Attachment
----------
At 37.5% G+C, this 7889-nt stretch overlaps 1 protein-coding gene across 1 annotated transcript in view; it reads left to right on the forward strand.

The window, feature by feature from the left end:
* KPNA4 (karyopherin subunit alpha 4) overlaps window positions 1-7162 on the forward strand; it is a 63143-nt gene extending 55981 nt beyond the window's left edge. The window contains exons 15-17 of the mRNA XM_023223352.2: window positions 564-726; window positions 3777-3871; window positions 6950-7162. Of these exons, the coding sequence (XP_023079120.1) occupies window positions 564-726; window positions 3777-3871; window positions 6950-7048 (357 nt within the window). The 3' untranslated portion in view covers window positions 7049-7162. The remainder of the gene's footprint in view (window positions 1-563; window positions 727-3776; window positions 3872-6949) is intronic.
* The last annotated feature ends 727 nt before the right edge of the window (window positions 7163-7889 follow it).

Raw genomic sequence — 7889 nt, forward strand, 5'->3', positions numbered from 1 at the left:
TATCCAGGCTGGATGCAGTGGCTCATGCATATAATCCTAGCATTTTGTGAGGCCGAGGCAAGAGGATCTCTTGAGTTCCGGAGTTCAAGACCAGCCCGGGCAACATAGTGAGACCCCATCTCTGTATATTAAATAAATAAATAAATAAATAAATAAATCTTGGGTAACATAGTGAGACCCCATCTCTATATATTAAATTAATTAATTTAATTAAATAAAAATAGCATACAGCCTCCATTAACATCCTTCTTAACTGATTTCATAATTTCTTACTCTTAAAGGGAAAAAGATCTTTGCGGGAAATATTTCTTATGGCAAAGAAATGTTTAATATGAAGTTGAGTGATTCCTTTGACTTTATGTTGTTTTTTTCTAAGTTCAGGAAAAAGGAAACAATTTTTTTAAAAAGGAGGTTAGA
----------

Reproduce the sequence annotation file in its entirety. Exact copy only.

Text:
At 37.5% G+C, this 7889-nt stretch overlaps 1 protein-coding gene across 1 annotated transcript in view; it reads left to right on the forward strand.

The window, feature by feature from the left end:
* KPNA4 (karyopherin subunit alpha 4) overlaps window positions 1-7162 on the forward strand; it is a 63143-nt gene extending 55981 nt beyond the window's left edge. The window contains exons 15-17 of the mRNA XM_023223352.2: window positions 564-726; window positions 3777-3871; window positions 6950-7162. Of these exons, the coding sequence (XP_023079120.1) occupies window positions 564-726; window positions 3777-3871; window positions 6950-7048 (357 nt within the window). The 3' untranslated portion in view covers window positions 7049-7162. The remainder of the gene's footprint in view (window positions 1-563; window positions 727-3776; window positions 3872-6949) is intronic.
* The last annotated feature ends 727 nt before the right edge of the window (window positions 7163-7889 follow it).

Raw genomic sequence — 7889 nt, forward strand, 5'->3', positions numbered from 1 at the left:
TATCCAGGCTGGATGCAGTGGCTCATGCATATAATCCTAGCATTTTGTGAGGCCGAGGCAAGAGGATCTCTTGAGTTCCGGAGTTCAAGACCAGCCCGGGCAACATAGTGAGACCCCATCTCTGTATATTAAATAAATAAATAAATAAATAAATAAATCTTGGGTAACATAGTGAGACCCCATCTCTATATATTAAATTAATTAATTTAATTAAATAAAAATAGCATACAGCCTCCATTAACATCCTTCTTAACTGATTTCATAATTTCTTACTCTTAAAGGGAAAAAGATCTTTGCGGGAAATATTTCTTATGGCAAAGAAATGTTTAATATGAAGTTGAGTGATTCCTTTGACTTTATGTTGTTTTTTTCTAAGTTCAGGAAAAAGGAAACAATTTTTTTAAAAAGGAGGTTAGA